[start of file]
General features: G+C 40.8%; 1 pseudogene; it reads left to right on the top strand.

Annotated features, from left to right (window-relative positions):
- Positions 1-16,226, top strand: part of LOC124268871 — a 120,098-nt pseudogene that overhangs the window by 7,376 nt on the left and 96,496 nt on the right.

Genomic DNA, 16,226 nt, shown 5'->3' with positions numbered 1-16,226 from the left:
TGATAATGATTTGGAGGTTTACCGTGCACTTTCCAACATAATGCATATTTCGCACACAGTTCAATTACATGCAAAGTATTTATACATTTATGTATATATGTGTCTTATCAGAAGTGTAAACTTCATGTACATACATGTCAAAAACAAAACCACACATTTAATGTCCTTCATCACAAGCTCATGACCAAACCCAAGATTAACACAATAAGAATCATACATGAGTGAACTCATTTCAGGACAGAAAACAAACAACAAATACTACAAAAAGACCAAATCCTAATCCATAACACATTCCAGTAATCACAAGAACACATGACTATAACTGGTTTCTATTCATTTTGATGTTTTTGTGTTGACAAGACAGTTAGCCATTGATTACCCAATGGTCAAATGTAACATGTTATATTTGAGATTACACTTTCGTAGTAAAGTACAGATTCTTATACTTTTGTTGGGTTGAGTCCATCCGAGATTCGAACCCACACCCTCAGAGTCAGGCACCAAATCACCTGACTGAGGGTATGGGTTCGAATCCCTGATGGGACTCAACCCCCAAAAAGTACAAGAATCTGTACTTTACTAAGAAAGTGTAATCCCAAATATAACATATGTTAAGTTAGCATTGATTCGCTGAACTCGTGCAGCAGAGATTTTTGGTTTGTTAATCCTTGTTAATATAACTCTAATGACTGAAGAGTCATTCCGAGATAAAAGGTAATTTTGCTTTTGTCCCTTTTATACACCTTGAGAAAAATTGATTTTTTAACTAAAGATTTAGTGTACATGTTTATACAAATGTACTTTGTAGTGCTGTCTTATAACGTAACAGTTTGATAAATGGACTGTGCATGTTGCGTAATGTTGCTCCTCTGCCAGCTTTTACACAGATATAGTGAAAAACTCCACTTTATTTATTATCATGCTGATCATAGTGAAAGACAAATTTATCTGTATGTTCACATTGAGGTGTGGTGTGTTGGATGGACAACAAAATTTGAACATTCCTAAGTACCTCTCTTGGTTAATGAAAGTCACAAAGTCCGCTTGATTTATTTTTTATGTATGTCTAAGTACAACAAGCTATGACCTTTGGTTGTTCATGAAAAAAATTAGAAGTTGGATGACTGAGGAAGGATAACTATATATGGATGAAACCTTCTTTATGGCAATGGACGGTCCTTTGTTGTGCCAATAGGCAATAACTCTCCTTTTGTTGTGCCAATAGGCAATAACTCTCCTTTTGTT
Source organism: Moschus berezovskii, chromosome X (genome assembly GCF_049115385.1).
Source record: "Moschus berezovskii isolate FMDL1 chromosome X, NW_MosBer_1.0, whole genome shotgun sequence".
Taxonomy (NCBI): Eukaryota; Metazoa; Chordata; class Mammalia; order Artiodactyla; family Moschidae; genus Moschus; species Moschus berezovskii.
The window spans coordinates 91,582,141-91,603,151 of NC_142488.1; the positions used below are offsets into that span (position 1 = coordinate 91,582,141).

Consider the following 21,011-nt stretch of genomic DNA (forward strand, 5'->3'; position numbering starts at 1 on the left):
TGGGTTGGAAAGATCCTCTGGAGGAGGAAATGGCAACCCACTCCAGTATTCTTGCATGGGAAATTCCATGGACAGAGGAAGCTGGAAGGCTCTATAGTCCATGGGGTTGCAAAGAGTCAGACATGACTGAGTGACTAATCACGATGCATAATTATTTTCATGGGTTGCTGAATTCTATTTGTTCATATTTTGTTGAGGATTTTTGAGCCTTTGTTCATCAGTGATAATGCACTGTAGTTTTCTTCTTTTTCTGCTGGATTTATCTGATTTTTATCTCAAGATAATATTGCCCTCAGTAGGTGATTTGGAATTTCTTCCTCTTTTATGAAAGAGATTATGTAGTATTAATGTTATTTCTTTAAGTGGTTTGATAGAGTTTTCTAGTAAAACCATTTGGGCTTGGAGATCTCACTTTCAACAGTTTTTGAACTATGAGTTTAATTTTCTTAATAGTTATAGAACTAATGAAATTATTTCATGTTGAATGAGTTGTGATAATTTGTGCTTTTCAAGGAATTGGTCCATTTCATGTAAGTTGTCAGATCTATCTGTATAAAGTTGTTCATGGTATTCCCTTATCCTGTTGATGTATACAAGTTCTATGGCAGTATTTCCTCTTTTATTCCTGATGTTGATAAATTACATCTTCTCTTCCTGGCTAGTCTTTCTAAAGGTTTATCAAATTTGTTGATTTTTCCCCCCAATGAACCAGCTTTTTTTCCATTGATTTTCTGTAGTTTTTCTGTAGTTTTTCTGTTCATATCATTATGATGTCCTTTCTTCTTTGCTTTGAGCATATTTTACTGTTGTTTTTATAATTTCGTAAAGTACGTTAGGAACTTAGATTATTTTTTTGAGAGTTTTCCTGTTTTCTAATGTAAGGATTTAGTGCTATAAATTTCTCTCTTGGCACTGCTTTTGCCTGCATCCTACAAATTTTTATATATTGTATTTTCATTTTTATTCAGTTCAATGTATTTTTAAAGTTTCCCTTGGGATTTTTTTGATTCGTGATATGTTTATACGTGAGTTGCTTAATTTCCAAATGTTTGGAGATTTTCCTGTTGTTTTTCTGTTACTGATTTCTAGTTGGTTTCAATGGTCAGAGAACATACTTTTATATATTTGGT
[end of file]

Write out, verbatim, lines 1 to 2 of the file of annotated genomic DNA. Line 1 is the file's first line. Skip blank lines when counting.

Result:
General features: G+C 40.8%; 1 pseudogene; it reads left to right on the top strand.

Annotated features, from left to right (window-relative positions):